One of the salient features of the Russian war against Ukraine is that Russia is making no distinction between soldiers and civilians in choosing targets for its aggressions.  This is distinct from wars where the focus has been on attacking one’s military counterparts. The ultimate goal of the Russians in the Ukraine appears to be an indiscriminate destruction leading to the obliteration of the Ukrainian presence in its own territory.

To an outsider, this strategy seems very diffuse, like a kind of overkill in relation to the aims of taking over the Ukraine and other former Soviet republics in order to attempt to reconstitute some semblance of the former Soviet Empire.  Perhaps it’s an attempt to terrorize the Ukrainians into submission. Except that not only is it not working, but it’s strengthening the resolve of the Ukrainians to defeat the Russians and push them out of all Ukrainian territory (including Crimea) once and for all.  So maybe this would be a good time to explore what I think is one less apparent explanation for Russia’s somewhat unfocused scattershot approach to this war.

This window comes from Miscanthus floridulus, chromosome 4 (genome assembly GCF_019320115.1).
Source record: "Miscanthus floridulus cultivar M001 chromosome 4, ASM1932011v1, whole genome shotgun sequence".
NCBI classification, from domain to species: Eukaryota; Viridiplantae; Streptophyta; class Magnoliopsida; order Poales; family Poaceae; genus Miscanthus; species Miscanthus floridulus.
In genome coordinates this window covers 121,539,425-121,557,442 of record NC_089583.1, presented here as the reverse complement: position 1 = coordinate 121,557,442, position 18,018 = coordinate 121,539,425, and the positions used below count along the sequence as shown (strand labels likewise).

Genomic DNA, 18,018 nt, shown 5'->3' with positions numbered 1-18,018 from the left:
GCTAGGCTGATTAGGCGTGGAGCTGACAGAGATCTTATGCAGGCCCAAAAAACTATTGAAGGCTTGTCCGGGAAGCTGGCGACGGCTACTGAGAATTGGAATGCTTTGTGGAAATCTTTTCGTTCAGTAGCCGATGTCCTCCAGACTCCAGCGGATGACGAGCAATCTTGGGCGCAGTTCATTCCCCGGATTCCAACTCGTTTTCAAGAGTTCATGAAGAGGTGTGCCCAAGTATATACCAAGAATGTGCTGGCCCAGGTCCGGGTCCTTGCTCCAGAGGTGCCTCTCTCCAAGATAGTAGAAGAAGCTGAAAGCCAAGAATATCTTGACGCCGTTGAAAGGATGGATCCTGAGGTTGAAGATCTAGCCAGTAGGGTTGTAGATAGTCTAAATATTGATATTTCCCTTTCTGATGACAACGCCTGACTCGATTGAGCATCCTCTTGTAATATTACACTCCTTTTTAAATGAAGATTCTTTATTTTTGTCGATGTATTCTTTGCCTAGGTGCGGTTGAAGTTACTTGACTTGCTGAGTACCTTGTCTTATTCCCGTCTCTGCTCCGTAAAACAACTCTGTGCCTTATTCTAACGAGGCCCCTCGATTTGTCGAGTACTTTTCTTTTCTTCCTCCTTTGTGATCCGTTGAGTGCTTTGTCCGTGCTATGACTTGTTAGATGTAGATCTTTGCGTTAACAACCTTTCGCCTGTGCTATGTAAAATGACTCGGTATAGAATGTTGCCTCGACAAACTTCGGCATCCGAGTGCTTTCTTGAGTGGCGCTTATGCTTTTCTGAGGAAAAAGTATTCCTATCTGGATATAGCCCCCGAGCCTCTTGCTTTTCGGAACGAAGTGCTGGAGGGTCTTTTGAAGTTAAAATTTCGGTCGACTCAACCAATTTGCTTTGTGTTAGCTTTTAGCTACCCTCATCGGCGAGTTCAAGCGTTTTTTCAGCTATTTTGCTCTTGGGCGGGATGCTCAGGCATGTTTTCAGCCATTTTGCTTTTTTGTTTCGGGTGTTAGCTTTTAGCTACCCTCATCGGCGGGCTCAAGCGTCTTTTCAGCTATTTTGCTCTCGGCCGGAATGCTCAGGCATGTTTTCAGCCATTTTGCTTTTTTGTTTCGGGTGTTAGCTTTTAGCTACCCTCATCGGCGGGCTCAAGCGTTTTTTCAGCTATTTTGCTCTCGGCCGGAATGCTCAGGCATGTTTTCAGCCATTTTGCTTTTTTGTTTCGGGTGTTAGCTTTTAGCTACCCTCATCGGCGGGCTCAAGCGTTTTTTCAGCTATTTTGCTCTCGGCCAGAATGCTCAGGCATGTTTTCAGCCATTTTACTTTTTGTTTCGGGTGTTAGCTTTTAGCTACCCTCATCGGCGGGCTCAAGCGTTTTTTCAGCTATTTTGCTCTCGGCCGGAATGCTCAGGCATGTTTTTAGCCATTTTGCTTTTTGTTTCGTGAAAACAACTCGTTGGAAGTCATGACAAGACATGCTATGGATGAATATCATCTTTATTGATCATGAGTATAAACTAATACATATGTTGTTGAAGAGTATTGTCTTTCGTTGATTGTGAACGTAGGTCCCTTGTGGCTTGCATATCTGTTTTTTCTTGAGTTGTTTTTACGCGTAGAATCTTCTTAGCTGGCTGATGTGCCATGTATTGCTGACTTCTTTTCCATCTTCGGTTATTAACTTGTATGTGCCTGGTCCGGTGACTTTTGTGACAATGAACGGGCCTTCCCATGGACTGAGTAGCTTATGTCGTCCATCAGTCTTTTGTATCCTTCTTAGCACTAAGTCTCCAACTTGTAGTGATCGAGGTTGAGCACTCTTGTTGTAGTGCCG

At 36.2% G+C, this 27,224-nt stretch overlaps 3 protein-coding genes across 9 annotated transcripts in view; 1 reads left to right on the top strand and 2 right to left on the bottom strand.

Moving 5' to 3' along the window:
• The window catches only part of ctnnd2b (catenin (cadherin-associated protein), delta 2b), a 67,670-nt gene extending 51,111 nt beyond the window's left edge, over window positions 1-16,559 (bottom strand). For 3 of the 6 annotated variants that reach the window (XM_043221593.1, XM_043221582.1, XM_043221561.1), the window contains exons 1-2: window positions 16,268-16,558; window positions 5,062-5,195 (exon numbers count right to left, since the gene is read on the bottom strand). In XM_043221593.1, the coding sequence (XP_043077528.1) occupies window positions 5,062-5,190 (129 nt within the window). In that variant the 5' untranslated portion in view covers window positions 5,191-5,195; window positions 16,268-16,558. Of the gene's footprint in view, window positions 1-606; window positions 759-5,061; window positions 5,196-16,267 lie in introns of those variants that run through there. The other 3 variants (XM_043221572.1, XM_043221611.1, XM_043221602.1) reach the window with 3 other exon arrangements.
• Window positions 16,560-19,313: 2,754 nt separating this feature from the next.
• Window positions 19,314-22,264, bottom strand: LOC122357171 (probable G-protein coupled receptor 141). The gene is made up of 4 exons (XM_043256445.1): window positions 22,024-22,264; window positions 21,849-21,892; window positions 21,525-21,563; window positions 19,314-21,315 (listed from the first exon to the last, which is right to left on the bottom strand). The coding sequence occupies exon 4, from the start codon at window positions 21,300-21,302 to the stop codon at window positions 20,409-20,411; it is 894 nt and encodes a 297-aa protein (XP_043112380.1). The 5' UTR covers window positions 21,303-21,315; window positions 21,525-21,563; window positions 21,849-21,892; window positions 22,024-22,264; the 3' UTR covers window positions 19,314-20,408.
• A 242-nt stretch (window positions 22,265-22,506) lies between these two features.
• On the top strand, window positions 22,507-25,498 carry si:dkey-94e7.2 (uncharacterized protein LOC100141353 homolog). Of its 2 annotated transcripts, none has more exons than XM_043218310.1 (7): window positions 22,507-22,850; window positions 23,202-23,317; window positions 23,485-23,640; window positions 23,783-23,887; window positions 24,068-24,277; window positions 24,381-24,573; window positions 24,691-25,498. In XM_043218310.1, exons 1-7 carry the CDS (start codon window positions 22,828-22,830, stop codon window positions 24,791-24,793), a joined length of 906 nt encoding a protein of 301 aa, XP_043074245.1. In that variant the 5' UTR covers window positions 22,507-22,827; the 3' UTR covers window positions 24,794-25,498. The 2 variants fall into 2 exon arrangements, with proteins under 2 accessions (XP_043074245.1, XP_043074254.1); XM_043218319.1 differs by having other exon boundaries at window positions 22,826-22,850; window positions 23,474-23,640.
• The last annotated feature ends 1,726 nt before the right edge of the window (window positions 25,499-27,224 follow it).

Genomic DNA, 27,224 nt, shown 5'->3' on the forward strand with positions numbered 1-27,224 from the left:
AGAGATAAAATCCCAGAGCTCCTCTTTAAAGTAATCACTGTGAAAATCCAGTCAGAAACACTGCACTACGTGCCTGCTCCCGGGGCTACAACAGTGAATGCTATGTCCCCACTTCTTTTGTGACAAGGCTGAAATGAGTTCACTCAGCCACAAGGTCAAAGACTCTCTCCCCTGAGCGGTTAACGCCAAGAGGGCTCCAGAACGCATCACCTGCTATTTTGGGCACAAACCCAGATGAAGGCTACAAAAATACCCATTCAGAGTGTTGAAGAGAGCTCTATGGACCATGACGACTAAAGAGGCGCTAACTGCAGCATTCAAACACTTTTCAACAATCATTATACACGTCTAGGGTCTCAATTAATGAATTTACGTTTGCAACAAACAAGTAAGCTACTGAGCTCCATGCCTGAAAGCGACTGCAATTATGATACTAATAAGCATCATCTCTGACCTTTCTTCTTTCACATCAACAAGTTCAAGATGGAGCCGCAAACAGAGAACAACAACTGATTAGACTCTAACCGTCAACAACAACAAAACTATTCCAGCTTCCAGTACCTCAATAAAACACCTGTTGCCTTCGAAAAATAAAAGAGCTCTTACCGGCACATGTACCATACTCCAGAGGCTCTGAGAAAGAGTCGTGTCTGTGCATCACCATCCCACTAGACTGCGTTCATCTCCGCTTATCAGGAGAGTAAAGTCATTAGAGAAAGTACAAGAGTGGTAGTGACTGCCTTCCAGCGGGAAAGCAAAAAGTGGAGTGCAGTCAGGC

The breakup of the Soviet Empire led to a profound malaise among Russia’s ruling class.  Yes, as private citizens, many powerful individuals also became extremely wealthy individuals.  The chaos that resulted from the breakup paved the way for a lot of corruption among the country’s leaders.  And yet for people like Putin, money was obviously not enough.  As far as Putin was concerned, Russia had lost not only its individual satellite countries, but it had lost its empire as well as the prestige and power that came from being one of the two most powerful countries in the world.  Being the leader of an empire generated a lot of recognition for Putin and his cronies.  Losing the empire, Russia still had power from its oil revenues and from its space program.  But it was now definitely not one of the two most powerful countries in the world.  Russia had been replaced as the United States’ main competitor by China.  And this had led to a tremendous loss of face for Russia.  And to some extent, a loss of purpose as well.  Now Russia had to sit on the sidelines, as the world focused on the summits between the United States and China to observe the major diplomatic directions that were to be taken in the world.